Paul Alexander, polio survivor who spent over 70 years in iron lung, dead at 78


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Paul Alexander, known as “the man in the iron lung,” having spent most of his life living inside a metal chamber that helped him breathe, has died aged 78, a fundraiser for his health care confirmed Tuesday.

Alexander, of Dallas, Texas, contracted polio in the summer of 1952 when he was 6 years old, leaving him paralyzed from the neck down.

He was forced to live inside the chamber for the rest of his extraordinary life, yet was known for his positive and graceful attitude.

Paul Alexander smiles while lying in his iron lung chamber

Paul Alexander, known as “the man in the iron lung,” has died aged 78, a fundraiser for his health care confirmed Tuesday. (GoFundMe)


“In this time Paul went to college, became a lawyer, and a published author,” wrote Christopher Ulmer, who created a GoFundMe page for Alexander to help finance his health care needs.

“His story traveled wide and far, positively influencing people around the world. Paul was an incredible role model that will continue to be remembered.”

At 21, Alexander became the first person to graduate from a high school in Dallas without ever attending class in person, reports the Daily Mail.

He pursued his dreams of becoming a trial lawyer and represented clients in court in a three-piece suit and a modified wheelchair that held his paralyzed body upright.

He also staged a sit-in for disability rights and published a 155-page memoir, “Three Minutes for a Dog: My Life in an Iron Lung,” which took five years to complete. Alexander wrote each word with a pen attached to a stick in his mouth, the Daily Mail reports.

Alexander has been recognized by Guinness World Records as the person who has spent the longest amount of time living in an iron lung.

In an interview with Reuters before his death, Alexander said: “My story is an example of why your past or even your disability does not have to define your future.”

Students and a doctor examiner and iron ling

Dr. Jennifer Howse, president of March of Dimes, explains the workings of an iron lung to students of Sherman Elementary School in 2004. (Gerald Martineau/The The Washington Post via Getty Images)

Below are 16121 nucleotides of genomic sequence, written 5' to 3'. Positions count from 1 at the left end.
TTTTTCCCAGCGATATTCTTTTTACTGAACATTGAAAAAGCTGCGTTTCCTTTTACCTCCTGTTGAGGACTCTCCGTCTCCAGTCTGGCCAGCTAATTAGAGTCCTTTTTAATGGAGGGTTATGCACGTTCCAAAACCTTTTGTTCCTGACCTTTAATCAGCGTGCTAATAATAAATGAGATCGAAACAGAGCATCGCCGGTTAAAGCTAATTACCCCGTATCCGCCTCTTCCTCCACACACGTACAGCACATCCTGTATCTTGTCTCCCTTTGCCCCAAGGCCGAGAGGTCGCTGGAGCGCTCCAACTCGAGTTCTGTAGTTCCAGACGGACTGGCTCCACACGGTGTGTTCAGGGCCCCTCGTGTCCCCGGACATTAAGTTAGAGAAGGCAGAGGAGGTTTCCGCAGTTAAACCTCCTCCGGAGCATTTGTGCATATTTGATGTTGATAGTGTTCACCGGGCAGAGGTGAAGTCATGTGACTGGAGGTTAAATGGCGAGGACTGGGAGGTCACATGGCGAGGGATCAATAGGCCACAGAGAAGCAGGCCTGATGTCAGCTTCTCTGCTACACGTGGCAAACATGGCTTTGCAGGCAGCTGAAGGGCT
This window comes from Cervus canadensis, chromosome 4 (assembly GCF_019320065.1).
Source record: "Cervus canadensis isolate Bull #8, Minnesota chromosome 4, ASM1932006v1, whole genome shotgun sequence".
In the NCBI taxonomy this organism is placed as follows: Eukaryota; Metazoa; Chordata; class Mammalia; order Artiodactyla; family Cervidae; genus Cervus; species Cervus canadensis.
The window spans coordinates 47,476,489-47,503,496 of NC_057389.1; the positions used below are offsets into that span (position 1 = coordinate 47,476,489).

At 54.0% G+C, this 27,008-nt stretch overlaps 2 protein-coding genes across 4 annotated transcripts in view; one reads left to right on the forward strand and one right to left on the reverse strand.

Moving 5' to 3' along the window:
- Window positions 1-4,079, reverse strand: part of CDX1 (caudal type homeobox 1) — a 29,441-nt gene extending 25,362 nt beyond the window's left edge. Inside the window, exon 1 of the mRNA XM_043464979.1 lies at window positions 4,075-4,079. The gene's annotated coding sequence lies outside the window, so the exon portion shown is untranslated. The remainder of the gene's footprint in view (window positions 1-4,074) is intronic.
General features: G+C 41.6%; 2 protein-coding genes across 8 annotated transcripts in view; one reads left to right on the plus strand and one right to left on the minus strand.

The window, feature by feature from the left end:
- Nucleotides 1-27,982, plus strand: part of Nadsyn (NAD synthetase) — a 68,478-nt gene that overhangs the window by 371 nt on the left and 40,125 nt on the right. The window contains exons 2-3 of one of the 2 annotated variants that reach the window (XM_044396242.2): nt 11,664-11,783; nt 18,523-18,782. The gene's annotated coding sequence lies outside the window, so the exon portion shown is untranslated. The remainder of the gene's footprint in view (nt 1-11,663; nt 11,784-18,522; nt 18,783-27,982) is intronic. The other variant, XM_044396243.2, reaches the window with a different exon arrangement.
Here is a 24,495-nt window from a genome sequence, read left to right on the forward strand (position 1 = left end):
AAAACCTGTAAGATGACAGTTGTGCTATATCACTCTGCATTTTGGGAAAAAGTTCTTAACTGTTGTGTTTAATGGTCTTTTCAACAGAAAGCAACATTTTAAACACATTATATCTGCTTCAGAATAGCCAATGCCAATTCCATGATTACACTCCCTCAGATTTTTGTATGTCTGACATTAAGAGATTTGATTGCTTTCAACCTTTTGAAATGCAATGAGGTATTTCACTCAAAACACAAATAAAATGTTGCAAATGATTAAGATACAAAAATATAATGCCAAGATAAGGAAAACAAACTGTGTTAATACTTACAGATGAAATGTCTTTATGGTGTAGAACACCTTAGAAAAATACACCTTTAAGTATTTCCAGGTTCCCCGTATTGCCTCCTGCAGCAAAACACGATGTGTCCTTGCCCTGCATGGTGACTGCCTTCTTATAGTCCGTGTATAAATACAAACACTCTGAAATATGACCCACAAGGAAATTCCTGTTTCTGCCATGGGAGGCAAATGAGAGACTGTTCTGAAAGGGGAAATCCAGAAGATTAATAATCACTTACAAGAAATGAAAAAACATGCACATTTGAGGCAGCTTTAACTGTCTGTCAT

The ventilator, a large yellow metal chamber, required Alexander to lie his entire body down inside with just his head exposed outside.

Air pressure is continuously cycled up and down to stimulate breathing. People who have contracted polio typically need iron lungs, as do those who have become paralyzed due to poisons.

Ulmer wrote that the GoFundMe was set up after Alexander had been “taken advantage of by people who were supposed to care for his best interests.” Although the page did not go into further detail. 

“This theft, combined with the high cost of health care, has left Paul with little money to survive,” Ulmer wrote. 

“He struggles to maintain his iron lung, afford health care, and find housing that accommodates his needs,” Ulmer wrote before Alexander’s death.

Ulmer said Paul had been living in a small one-room apartment that did not have a window.

A model inside an iron lung machine

An iron lung machine used in the U.K. in the 1950s. (Science & Society Picture Library/SSPL/Getty Images)


Alexander’s brother, Philip, said the fundraiser, which raised more than $143,000, helped him live out his final years. 

“I am so [grateful] to everybody who donated to my brother’s fundraiser. It allowed him to live his last few years stress-free,” Paul was quoted as saying on the GoFundMe page.

“It will also pay for his funeral during this difficult time. It is absolutely incredible to read all the comments and know that so many people were inspired by Paul. I am just so grateful.”


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